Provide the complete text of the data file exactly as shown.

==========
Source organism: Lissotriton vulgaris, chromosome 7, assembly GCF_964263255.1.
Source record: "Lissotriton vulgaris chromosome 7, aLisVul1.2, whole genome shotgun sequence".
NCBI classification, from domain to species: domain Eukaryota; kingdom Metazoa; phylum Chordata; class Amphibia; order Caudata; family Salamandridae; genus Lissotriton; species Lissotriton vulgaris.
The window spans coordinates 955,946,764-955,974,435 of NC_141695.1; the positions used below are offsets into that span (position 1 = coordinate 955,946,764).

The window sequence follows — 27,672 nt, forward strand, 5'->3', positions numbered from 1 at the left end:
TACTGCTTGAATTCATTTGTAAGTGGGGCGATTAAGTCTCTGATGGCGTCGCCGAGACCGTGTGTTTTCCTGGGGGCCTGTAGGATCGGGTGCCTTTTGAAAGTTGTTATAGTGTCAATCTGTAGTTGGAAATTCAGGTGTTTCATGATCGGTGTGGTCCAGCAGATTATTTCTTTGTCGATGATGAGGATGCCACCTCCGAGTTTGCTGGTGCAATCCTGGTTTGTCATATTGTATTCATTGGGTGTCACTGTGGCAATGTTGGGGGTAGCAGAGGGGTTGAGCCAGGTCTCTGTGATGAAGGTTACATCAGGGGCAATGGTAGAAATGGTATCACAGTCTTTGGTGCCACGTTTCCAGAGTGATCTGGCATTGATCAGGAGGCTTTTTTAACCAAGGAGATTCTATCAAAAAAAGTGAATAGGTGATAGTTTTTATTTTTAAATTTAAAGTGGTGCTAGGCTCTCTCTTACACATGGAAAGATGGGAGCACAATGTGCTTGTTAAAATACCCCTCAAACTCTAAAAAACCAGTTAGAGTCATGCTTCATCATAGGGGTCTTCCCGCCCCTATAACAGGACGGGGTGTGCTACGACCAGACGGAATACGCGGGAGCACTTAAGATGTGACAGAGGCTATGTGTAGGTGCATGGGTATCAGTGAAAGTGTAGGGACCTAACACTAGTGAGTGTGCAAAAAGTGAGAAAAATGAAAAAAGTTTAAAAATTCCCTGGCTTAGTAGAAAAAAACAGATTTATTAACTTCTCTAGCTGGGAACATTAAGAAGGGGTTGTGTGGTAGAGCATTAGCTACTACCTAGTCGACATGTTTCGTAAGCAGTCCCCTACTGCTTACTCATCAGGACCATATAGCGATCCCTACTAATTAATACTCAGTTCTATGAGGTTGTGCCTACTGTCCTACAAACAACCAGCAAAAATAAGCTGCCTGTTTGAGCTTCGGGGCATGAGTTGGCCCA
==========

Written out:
Source organism: Lissotriton vulgaris, chromosome 7, assembly GCF_964263255.1.
Source record: "Lissotriton vulgaris chromosome 7, aLisVul1.2, whole genome shotgun sequence".
NCBI classification, from domain to species: domain Eukaryota; kingdom Metazoa; phylum Chordata; class Amphibia; order Caudata; family Salamandridae; genus Lissotriton; species Lissotriton vulgaris.
The window spans coordinates 955,946,764-955,974,435 of NC_141695.1; the positions used below are offsets into that span (position 1 = coordinate 955,946,764).

The window sequence follows — 27,672 nt, forward strand, 5'->3', positions numbered from 1 at the left end:
TACTGCTTGAATTCATTTGTAAGTGGGGCGATTAAGTCTCTGATGGCGTCGCCGAGACCGTGTGTTTTCCTGGGGGCCTGTAGGATCGGGTGCCTTTTGAAAGTTGTTATAGTGTCAATCTGTAGTTGGAAATTCAGGTGTTTCATGATCGGTGTGGTCCAGCAGATTATTTCTTTGTCGATGATGAGGATGCCACCTCCGAGTTTGCTGGTGCAATCCTGGTTTGTCATATTGTATTCATTGGGTGTCACTGTGGCAATGTTGGGGGTAGCAGAGGGGTTGAGCCAGGTCTCTGTGATGAAGGTTACATCAGGGGCAATGGTAGAAATGGTATCACAGTCTTTGGTGCCACGTTTCCAGAGTGATCTGGCATTGATCAGGAGGCTTTTTTAACCAAGGAGATTCTATCAAAAAAAGTGAATAGGTGATAGTTTTTATTTTTAAATTTAAAGTGGTGCTAGGCTCTCTCTTACACATGGAAAGATGGGAGCACAATGTGCTTGTTAAAATACCCCTCAAACTCTAAAAAACCAGTTAGAGTCATGCTTCATCATAGGGGTCTTCCCGCCCCTATAACAGGACGGGGTGTGCTACGACCAGACGGAATACGCGGGAGCACTTAAGATGTGACAGAGGCTATGTGTAGGTGCATGGGTATCAGTGAAAGTGTAGGGACCTAACACTAGTGAGTGTGCAAAAAGTGAGAAAAATGAAAAAAGTTTAAAAATTCCCTGGCTTAGTAGAAAAAAACAGATTTATTAACTTCTCTAGCTGGGAACATTAAGAAGGGGTTGTGTGGTAGAGCATTAGCTACTACCTAGTCGACATGTTTCGTAAGCAGTCCCCTACTGCTTACTCATCAGGACCATATAGCGATCCCTACTAATTAATACTCAGTTCTATGAGGTTGTGCCTACTGTCCTACAAACAACCAGCAAAAATAAGCTGCCTGTTTGAGCTTCGGGGCATGAGTTGGCCCA